This collection of nostalgia, decent balladry, and quirky anthems probably reinforced any notions of Joe Walsh
's creative decline. The singer/guitarist had (up to the time of this 1991 release) strung together an incredible career as a soloist and member of several first-rate rock acts, but time seemed to finally be catching up to him. That's not to say Ordinary Average Guy
is a bad record. It's a fine record, but hardly up to Walsh
's own menacing standard with regard to the musician's legendary guitar groove and wit. Generally, fans might think of Walsh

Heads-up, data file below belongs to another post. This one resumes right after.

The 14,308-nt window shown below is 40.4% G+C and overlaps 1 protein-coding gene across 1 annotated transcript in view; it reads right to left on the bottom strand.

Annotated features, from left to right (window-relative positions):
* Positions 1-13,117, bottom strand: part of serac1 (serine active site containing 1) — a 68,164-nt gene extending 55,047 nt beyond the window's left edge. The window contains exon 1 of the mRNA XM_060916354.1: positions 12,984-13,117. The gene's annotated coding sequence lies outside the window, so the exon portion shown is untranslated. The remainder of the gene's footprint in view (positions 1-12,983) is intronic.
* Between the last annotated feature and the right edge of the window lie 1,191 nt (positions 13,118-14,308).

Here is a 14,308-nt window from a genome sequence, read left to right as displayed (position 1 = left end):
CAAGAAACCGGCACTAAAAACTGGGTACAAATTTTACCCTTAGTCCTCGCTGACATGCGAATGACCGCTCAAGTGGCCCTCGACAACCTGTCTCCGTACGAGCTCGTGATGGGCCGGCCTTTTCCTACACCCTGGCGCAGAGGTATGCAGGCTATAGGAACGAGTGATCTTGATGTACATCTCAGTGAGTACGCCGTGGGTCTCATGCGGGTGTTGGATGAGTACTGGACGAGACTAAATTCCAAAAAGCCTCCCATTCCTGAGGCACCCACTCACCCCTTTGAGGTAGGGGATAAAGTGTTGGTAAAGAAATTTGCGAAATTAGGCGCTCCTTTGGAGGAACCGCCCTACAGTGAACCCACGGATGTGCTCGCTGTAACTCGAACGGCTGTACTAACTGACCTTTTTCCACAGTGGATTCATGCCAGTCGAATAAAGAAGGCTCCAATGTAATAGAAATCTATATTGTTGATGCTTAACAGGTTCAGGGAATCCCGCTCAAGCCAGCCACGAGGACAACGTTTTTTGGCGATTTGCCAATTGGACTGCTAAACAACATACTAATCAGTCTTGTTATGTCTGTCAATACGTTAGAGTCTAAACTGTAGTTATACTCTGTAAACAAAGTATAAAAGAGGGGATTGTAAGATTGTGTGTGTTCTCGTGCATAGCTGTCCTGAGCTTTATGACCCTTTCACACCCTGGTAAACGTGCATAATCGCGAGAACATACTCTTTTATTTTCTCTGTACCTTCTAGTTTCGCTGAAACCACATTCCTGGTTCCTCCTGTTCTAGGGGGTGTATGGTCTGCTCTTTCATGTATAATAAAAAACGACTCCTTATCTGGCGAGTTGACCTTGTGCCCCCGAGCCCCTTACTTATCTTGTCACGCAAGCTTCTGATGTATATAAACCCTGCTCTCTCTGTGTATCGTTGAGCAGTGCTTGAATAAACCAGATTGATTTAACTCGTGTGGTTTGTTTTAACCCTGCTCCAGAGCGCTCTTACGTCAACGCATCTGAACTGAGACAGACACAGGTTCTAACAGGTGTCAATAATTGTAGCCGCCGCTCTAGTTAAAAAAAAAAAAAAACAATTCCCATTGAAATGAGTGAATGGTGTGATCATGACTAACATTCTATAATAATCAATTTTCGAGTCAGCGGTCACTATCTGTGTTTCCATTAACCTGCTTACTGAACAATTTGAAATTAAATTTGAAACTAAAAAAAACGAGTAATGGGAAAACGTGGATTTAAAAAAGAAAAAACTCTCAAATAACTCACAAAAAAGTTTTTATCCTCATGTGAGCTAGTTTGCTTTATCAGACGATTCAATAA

in contrast to his crooning Eagles
cohorts as harder rocking, edgier, but on this release, the hard-partying guitarist seems more comfortable showing a softer side. Ballads like "I'm Acting Different" and "Where I Grew Up" feel more earnest and truthful when compared to campy clunkers like "Alphabetical Order" and limp commentaries like "Look at Us Now." Throughout the more upbeat material, oddly placed synth washes and sparse drum patterns make for a bumpy, uninteresting sonic ride. Released just a couple years before Walsh
put an end to his "30 year party," this reflective, sometimes half-hearted effort bellies a weariness that's both sad and difficult to appreciate as this master goes through the motions.